India will dramatically expand its vaccination coverage from May 1, including for everyone 18 years of age and older. The fourth phase of the mass inoculation program incorporates several changes in vaccination policy.
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What are the changes in procurement?
In the first three phases, when health workers, front-line employees and those over the age of 45 were vaccinated, the Center procured the full amount of vaccines from producers, the Indian Serum Institute (Covishield) and Bharat Biotech (Covaxin). ) and distributed it to the states. States distributed the stock to government vaccination centers, which administered the vaccine free of charge, and to private hospitals, which received Rs 250 per dose per recipient.
From 1 May, the supply will be divided into two baskets: 50% for the center and 50% for the open market. Through the second channel – India’s non-governmental – state governments, private hospitals and industries that have facilities for administering the vaccine will be able to procure doses directly from manufacturers.
What changes in distribution?
First, the basket of 50% of vaccine doses intended for states and private hospitals on the open market will be used to vaccinate those over 18 years of age.
Second, free vaccination would be available in all vaccination centers receiving doses from the Government of India – with these doses, health workers, front-line workers and those over 45 will be vaccinated.
Will private vaccination centers administer the vaccine at Rs 250?
Not. As no doses will be made available to the private sector, private hospitals will have their own rates.
So what will be the cost of a photo in a private center?
In the first three stages, out of the 250 lei charged for vaccination, private hospitals received 100 lei for the administration of the jab. As they will now purchase the vaccine at a higher price, the cost of a jab is expected to be much higher than in the first three phases.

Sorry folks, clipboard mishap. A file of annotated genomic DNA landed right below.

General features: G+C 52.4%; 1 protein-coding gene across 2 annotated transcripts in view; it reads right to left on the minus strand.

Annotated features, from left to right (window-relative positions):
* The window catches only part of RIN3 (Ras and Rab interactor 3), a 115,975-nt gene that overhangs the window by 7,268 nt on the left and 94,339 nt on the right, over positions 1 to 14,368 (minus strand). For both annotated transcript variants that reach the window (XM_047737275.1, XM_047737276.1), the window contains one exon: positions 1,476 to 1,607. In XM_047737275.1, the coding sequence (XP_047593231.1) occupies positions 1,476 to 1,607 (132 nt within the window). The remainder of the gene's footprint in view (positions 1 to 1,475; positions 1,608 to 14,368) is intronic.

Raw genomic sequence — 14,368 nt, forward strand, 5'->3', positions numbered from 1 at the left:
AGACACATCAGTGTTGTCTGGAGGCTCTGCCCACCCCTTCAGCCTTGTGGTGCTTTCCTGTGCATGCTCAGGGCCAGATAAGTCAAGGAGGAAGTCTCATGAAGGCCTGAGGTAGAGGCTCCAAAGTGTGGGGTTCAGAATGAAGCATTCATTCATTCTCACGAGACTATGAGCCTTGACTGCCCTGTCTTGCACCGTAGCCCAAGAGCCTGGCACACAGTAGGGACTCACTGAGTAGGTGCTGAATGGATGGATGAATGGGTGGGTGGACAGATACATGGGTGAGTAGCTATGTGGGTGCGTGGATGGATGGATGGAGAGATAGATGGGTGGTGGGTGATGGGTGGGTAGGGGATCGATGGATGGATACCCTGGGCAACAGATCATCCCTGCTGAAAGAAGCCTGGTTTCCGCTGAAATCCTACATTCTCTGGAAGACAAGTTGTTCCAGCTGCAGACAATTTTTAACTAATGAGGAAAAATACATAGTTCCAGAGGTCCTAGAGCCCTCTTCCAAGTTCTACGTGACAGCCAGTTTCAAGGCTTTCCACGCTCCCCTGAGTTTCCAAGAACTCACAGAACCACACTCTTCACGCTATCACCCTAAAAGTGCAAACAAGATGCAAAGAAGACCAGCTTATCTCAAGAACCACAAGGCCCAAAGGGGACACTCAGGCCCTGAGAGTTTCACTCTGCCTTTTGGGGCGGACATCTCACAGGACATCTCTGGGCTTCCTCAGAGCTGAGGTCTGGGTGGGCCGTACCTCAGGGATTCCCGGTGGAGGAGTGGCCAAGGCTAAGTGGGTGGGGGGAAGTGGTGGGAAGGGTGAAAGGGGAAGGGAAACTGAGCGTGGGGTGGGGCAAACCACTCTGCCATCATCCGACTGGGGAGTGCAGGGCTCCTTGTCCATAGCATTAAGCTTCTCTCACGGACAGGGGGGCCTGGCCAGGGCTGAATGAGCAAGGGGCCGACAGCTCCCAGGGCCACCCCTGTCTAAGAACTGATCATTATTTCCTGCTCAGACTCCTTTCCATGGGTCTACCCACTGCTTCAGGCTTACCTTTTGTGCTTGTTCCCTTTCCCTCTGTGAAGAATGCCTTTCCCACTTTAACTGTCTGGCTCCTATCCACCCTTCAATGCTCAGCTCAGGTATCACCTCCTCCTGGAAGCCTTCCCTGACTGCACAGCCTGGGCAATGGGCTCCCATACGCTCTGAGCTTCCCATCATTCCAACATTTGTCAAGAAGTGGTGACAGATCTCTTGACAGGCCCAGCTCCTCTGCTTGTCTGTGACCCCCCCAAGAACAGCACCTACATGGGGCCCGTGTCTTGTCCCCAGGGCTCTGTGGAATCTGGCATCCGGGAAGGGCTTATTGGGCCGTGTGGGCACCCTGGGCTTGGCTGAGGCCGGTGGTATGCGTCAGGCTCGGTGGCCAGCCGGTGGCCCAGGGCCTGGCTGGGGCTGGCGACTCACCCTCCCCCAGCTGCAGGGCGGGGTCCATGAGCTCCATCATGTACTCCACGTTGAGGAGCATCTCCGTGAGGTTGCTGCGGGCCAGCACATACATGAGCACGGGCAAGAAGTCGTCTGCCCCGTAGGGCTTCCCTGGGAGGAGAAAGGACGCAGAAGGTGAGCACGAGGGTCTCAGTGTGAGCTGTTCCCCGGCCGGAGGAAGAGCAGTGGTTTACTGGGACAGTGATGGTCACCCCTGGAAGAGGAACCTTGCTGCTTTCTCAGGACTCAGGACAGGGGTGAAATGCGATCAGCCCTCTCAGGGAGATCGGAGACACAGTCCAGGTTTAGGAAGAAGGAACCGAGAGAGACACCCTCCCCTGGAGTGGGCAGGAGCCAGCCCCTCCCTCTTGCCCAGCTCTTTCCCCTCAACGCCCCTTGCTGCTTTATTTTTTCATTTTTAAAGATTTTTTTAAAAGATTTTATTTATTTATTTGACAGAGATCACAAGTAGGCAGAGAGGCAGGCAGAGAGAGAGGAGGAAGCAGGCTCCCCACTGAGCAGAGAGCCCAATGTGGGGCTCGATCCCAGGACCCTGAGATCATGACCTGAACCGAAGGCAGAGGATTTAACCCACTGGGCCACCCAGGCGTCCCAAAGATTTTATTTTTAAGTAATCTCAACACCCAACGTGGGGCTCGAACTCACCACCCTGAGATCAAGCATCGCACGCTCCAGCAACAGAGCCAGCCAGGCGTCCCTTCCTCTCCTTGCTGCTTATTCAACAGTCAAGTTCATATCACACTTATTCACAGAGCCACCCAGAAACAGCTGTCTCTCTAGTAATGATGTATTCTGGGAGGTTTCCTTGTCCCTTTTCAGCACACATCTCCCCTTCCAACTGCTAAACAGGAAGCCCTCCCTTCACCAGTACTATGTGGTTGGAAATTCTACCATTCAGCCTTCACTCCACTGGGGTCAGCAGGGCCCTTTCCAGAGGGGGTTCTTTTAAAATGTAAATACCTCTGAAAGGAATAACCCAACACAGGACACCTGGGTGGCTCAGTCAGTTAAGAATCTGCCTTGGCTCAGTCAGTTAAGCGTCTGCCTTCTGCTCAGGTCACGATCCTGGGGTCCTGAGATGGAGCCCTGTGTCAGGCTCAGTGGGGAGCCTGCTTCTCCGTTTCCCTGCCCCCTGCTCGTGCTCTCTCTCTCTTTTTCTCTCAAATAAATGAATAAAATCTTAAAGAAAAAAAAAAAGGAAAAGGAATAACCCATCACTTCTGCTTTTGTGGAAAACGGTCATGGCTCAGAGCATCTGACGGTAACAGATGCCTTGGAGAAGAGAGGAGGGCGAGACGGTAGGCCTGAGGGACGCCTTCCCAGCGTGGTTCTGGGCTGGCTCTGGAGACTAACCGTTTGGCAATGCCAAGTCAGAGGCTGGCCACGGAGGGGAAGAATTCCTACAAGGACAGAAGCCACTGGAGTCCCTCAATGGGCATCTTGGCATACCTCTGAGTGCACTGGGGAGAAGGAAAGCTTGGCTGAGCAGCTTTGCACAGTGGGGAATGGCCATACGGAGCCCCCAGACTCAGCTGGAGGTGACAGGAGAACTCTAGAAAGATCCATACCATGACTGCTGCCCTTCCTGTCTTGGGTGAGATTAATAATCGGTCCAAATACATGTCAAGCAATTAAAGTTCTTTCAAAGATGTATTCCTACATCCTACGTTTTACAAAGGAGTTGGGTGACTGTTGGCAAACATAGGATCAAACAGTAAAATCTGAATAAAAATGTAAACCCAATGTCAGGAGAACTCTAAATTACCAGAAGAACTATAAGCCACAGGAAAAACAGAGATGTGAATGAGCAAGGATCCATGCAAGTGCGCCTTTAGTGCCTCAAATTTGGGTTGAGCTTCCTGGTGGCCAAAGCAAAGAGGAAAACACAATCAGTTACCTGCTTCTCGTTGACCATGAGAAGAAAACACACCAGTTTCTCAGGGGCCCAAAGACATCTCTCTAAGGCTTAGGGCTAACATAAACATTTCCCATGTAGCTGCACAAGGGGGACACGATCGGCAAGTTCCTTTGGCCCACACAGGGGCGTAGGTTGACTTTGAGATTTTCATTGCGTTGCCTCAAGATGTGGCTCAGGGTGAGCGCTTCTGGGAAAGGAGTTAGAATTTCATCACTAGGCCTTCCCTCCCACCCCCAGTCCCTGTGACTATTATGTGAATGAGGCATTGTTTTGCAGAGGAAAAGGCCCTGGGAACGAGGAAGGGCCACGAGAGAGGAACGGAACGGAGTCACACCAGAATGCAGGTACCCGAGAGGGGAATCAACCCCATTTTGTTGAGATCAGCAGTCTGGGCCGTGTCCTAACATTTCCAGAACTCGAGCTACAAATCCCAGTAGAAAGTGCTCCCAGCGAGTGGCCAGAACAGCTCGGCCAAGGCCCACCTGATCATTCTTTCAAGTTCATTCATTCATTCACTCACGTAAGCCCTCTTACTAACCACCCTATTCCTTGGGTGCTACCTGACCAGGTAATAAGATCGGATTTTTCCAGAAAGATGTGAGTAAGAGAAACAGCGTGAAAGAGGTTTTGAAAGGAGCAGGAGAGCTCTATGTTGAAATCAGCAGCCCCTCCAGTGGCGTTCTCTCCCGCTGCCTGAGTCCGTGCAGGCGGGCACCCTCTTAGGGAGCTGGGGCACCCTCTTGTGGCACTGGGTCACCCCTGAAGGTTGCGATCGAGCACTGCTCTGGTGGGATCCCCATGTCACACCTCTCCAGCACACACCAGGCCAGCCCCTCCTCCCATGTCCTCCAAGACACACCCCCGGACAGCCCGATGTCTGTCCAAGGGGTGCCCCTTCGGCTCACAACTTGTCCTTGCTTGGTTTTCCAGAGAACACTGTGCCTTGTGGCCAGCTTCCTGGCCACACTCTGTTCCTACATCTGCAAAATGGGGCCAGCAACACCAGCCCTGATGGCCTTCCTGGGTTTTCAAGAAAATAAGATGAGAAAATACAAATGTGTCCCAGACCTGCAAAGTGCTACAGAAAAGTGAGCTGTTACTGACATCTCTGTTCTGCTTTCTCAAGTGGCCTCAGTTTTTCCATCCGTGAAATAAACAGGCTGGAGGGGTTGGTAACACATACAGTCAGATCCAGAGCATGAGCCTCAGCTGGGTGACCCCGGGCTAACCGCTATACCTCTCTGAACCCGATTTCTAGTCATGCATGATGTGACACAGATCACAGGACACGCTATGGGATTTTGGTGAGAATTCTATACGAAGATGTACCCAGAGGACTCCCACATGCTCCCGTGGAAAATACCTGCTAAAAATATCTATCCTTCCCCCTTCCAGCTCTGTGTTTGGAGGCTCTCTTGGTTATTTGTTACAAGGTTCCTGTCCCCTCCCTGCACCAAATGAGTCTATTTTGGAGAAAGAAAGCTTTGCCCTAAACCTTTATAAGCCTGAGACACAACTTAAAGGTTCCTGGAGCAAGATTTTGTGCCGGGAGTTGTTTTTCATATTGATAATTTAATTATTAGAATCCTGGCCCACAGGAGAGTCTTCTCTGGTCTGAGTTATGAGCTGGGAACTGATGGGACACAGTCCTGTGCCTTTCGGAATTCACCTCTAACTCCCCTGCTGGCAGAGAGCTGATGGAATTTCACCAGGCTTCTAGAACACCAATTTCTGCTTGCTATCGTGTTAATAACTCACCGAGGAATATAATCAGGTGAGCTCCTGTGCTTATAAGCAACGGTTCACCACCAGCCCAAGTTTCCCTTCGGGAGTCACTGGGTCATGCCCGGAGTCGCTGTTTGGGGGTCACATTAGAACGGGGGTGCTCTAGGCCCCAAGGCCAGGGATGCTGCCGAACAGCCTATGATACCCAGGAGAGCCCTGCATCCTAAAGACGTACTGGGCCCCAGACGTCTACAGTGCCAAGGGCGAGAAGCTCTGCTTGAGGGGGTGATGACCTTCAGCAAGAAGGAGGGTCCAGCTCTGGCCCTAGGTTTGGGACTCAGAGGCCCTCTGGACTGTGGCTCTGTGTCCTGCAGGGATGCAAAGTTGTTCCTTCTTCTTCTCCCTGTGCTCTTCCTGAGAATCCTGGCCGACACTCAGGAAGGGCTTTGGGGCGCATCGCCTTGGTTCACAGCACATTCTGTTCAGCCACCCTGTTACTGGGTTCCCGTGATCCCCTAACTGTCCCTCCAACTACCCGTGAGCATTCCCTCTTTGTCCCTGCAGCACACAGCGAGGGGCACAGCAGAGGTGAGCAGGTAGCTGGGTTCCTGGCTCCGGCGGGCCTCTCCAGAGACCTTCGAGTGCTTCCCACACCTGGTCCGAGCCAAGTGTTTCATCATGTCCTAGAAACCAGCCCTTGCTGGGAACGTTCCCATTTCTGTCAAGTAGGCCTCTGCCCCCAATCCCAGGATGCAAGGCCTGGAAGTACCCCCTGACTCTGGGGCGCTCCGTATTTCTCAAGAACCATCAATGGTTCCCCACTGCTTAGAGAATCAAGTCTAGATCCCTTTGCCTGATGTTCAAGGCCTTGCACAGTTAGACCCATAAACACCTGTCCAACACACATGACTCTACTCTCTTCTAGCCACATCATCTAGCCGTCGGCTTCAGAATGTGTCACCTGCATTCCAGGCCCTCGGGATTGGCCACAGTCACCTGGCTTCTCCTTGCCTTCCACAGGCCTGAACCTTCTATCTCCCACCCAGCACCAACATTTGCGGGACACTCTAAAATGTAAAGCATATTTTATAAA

The center said Monday that prices charged by private hospitals would be monitored. A mechanism will be implemented and vaccine stocks and prices will be captured on the Co-win platform.
States will receive doses from the center and also make additional purchases from the open market – so how will they plan vaccination sessions?
This is not yet final. However, the Center said it would be able to allocate vaccines for 15 days – which means states will know in advance that they will receive a specific number of doses in the next 15 days. Therefore, they will have both a large and granular picture of availability on and for the next two weeks.
How will the Center decide which dose to receive?
The center will allocate its 50% share to states based on the degree of infection (active cases) and performance (speed of administration). Currently, states receive vaccine doses on demand (number of registrations and walk-in vaccinations). Now, low waste will be stimulated.
Will imported vaccines also be shared between the center, states and private hospitals?